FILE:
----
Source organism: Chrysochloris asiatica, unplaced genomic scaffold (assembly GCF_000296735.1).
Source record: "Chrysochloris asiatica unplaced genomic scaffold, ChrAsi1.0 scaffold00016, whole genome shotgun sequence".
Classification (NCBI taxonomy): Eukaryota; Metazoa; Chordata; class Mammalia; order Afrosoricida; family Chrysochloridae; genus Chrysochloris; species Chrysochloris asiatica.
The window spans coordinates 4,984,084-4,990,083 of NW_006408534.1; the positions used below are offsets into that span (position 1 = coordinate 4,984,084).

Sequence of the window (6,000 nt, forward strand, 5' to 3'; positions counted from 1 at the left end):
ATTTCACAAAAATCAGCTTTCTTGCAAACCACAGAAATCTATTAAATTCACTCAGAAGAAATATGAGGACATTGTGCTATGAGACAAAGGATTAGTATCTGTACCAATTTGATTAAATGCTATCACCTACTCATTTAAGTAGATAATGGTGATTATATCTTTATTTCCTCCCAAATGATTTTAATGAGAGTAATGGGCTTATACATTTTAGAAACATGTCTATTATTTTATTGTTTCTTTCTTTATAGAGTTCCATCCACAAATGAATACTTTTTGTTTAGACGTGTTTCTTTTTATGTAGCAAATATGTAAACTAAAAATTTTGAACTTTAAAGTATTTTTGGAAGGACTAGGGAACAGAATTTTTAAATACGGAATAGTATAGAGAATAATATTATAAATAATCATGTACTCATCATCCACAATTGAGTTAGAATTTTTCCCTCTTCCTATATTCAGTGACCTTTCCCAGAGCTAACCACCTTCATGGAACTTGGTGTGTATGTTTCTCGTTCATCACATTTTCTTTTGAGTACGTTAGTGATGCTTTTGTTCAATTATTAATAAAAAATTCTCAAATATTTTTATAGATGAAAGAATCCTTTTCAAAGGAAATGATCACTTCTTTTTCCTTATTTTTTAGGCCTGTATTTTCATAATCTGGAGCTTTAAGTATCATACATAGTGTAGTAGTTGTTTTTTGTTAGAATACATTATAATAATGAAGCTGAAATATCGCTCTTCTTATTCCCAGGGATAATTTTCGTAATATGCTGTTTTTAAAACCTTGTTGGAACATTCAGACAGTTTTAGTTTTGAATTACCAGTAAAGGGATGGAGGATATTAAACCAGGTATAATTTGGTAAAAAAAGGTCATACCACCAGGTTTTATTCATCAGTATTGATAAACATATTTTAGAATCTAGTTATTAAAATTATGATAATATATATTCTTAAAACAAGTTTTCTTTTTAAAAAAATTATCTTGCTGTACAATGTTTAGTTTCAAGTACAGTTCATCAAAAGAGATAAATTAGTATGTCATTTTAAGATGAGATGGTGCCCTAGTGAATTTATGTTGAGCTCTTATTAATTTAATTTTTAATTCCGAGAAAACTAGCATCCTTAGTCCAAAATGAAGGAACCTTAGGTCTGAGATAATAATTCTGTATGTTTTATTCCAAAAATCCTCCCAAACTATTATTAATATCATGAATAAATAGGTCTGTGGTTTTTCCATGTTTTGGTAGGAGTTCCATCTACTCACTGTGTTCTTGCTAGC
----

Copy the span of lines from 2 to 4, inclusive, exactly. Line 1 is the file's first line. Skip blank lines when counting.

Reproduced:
Source record: "Chrysochloris asiatica unplaced genomic scaffold, ChrAsi1.0 scaffold00016, whole genome shotgun sequence".
Classification (NCBI taxonomy): Eukaryota; Metazoa; Chordata; class Mammalia; order Afrosoricida; family Chrysochloridae; genus Chrysochloris; species Chrysochloris asiatica.
The window spans coordinates 4,984,084-4,990,083 of NW_006408534.1; the positions used below are offsets into that span (position 1 = coordinate 4,984,084).